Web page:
var whichPerson = MyModel.filter(function(person) {
    return person.guid === id;
  });
  console.log(whichPerson.name);
};
// Get object with this id:
filterModel('asd234asd241');

map

map(args)

This method lets you map a function to every item in the model's collection. This works like map on an array:

MyModel.map(function(person) {
  console.log(person.name);
});

pluck

pluck(property)

This method lets you get the value of a property from every object in a collection. This returns an array of the values found. If no property was found, it will return an empty array.

var allNames = MyModel.pluck('name');

sort

sort

MyModel.sort();

reverse

reverse()

This method reverse the order of items in a model's collection.

MyModel.reverse();

sortBy

sortBy(props)

This method lets you sort a model's collection by the provided properties. You can sort by one property or more. Sorting will be in the order of provided properties. For example, you could sort a collection by last name, first name, age and income.

MyModel.sortBy('lastName', 'firstName');

delete

delete(data, doNotPropogate)

This method lets you delete either an object property, if you provide a property, or a collection's object if you provide an index position. To delete an object from a collection, the number must be zero-based, like with arrays.

// Delete property from model's object:
MyModel.delete('firstName');

// Delete 10th object from model's collection:
MyModel.delete(9);

This method lets you concatanate another collection to a model. If you provide a second boolean true as a parameter, the model will not dispatch its change to the system, meaning that any mediators listening to the model's handle will not react.

run

run(callback)

This method lets you run a function on the model. Differs from map in that it does not run on each index of the collection. The callback has access to the model and the model's data.

MyModel.run(function(model, data) {
  var names = model.pluck('name');
  names.forEach(function(name) {
    console.log(name);
  });
  data.forEach(function(job) {
    console.log(job);
  });
});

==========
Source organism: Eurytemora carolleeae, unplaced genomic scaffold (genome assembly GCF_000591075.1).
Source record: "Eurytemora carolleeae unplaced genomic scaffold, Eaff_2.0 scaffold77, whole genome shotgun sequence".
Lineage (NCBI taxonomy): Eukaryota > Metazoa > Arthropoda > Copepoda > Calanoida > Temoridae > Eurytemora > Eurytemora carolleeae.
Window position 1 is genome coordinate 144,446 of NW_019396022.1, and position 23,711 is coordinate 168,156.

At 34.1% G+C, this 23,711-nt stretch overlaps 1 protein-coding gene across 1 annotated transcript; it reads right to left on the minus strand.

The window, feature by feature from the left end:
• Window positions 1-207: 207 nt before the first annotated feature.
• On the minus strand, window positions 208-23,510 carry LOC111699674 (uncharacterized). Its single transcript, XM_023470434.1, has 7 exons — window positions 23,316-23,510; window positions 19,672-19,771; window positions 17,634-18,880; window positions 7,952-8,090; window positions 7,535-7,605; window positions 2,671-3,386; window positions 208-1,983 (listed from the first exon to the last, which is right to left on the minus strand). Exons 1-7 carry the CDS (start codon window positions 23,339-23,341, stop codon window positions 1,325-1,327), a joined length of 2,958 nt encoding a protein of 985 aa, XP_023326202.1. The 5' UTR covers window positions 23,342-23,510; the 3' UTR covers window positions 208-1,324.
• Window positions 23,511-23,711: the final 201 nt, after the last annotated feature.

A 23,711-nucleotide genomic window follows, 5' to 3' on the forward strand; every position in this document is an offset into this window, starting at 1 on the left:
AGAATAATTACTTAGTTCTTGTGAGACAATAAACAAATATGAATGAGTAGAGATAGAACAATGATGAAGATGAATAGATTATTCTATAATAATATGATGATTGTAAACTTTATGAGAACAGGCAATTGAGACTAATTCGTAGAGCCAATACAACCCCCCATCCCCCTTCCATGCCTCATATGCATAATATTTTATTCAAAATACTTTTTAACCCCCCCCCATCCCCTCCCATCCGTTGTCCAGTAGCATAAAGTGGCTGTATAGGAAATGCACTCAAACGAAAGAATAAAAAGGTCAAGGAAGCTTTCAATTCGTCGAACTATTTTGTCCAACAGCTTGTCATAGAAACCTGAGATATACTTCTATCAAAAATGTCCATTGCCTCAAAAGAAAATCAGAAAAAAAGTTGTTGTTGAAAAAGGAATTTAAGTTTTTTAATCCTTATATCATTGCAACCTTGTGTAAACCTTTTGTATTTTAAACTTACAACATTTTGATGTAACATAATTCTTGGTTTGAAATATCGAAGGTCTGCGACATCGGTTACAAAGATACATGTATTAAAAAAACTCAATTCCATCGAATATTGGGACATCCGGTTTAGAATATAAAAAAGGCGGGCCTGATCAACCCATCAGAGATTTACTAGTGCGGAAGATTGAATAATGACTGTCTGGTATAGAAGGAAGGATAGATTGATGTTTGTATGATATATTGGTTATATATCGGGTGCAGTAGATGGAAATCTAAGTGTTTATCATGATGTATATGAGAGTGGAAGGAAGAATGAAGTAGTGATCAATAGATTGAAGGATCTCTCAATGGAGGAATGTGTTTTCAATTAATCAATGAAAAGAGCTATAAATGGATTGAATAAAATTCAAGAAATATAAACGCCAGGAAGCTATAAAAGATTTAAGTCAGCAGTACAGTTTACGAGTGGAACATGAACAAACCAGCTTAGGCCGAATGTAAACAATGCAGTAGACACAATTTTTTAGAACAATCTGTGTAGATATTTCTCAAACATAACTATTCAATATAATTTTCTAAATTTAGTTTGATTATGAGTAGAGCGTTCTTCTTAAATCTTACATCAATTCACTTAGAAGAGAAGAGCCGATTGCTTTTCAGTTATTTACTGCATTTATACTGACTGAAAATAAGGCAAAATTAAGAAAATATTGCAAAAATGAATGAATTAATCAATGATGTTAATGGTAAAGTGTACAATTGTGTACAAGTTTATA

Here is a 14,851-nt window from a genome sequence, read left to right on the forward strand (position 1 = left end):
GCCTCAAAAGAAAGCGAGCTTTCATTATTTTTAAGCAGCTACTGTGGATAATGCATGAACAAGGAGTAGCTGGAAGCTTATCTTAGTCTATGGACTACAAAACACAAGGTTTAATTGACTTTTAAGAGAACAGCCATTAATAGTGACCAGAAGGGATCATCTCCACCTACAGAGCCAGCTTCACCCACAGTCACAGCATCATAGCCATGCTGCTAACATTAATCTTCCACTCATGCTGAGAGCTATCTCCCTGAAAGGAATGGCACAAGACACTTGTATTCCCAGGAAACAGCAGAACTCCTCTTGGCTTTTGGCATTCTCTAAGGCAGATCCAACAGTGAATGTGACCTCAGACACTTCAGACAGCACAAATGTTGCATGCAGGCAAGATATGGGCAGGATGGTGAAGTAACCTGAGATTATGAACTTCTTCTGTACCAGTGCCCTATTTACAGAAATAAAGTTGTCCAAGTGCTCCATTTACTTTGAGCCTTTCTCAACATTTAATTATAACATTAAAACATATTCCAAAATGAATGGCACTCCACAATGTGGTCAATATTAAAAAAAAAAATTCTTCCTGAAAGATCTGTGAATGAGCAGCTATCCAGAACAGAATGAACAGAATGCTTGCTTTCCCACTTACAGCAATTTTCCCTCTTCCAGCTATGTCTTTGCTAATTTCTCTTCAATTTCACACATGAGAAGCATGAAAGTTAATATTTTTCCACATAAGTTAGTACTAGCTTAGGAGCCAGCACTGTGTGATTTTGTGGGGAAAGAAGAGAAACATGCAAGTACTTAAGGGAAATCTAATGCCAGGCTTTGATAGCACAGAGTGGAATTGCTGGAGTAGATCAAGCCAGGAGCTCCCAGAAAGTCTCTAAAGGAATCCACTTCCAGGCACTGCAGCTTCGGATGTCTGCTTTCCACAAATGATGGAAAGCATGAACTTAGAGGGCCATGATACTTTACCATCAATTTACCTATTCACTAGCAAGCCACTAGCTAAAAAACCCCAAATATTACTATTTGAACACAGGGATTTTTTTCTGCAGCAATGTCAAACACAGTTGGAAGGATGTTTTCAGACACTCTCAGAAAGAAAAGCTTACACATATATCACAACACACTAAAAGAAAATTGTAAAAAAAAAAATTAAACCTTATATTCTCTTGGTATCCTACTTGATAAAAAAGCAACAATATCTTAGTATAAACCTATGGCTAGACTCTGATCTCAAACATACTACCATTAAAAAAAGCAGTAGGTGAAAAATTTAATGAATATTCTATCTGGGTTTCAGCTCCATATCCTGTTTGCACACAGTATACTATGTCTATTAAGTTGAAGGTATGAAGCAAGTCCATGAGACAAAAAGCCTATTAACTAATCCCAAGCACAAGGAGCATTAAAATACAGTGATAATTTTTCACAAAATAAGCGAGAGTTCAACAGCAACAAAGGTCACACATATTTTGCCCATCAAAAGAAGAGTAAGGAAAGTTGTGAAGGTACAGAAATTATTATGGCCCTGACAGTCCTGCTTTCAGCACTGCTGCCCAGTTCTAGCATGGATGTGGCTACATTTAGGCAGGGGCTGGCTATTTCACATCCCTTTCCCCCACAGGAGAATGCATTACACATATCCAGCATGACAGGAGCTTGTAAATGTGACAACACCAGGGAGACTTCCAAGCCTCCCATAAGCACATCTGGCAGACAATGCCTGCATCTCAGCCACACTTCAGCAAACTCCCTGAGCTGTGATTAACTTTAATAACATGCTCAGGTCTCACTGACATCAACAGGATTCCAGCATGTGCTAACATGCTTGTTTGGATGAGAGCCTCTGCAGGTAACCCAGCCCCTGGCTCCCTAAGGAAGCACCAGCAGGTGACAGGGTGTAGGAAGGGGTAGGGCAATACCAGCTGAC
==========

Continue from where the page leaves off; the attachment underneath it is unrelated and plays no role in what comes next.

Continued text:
poke

poke()

As you may have noticed, it's possible to modify a model and tell it not to dispatch its changeds. This is useful where you have a view or views bound to a model and you want to make a number of changes. After you have made all those changes, you can get the model to dispatch its final state by `poking` it with this method, so that mediators can update their views:

// Tell the model to dispatch its current state:
MyModel.poke();

getHandle

getHandle()

This method lets you find out what handle a model is using.

MyModel.getHandle();

setHandle

setHandle(handle)

Sometimes you might want to change the handle a model is using so that another mediator can intercept the model's changes. You can do that using this method:

MyModel.setHandle('a-different-handle');

purge

purge()

This method lets you set the model's data to empty. If the model's data is an object, it will be set to {}. If it's a collection, it will get set to [].

MyModel.purge();

hasData

hasData()

This method lets you check to see if the model contains any data. It returns a boolean true/false.

MyModel.hasData();

getType

getType

This method lets you check what kind of data a model holds. If its and object, it returns 'object'. If its a collection, it returns 'array'.

if (MyModel.getType() === 'array') {
  console.log('This model holds a colleciton.')
}

isIterable

isIterable()

This method lets you determine whether the data that a model holds is iterable. This returns a boolean true/false.

if (MyModel.isIterable()) {
  MyModel.forEach(function(item) {
    console.log(item.name + ': ' + item.price);
  });
}

forEach

forEach(callback)

This method lets you run a function that iterates over each item in a model's collection. This works like foreach on an array.

MyModel.forEach(function(item) {
  console.log(item.name);
});

getData

getData()

This method returns the data that a model holds.

// Get the data in a model:
var items = MyModel.getData();

setItemProp

setItemProp(index, prop, value, doNotPropogate)

This method lets you set the value of a property on an object in a collection. The first argument is the index for the object in the collection. The second argument is the property whose value you want to set. If this property does not exist on the object at that index, this will create it. The third argument is the value for the property. And optional fourth value is a boolean true, which tells the model not to dispatch its changes to the system.

MyModel.setItemProp(23, 'price', '300.00');

// Tell the model not to dispatch the changes:
MyModel.setItemProp(23, 'price', '300.00', true);

getItemProp

getItemProp(index, prop)

// Get the name property from
// object at position 15:
MyModel.getItemProp(14, 'name');

deleteItemProp

deleteItemProp(index, prop, doNotPropogate)

This method lets you delete a property from an object in a model's colleciton. The first argument is the index for the object. The second is the property to delete. Optionally you can provide a third boolean true argument to prevent the model from dispatching its changes to the system.

// Delete name off of object at position: 27:
MyModel.deleteItemProp(26, 'name');

getLastModTime

getLastModTime()

This method lets you get the last time a model was modified. If the model has never been modified, it will return undefined.

var modTime = MyModel.getLastModTime();

isBoxed

isBoxed()

This method lets you check to see if a model is Boxed. It returns a boolean true/false.

var boxed = MyModel.isBoxed();

isAutoBoxed

isAutoBoxed()

This method lets you check to see if a model is set to auto box when it changes. It returns a boolean true/false.

var autoBoxed = MyModel.isAutoBoxed();

getLastBoxTime

getLastBoxTime()

This method lets you get the last time that a model was boxed. If it was not boxed, it returns undefined.

var lastTimeStored = MyModel.getLastBoxTime();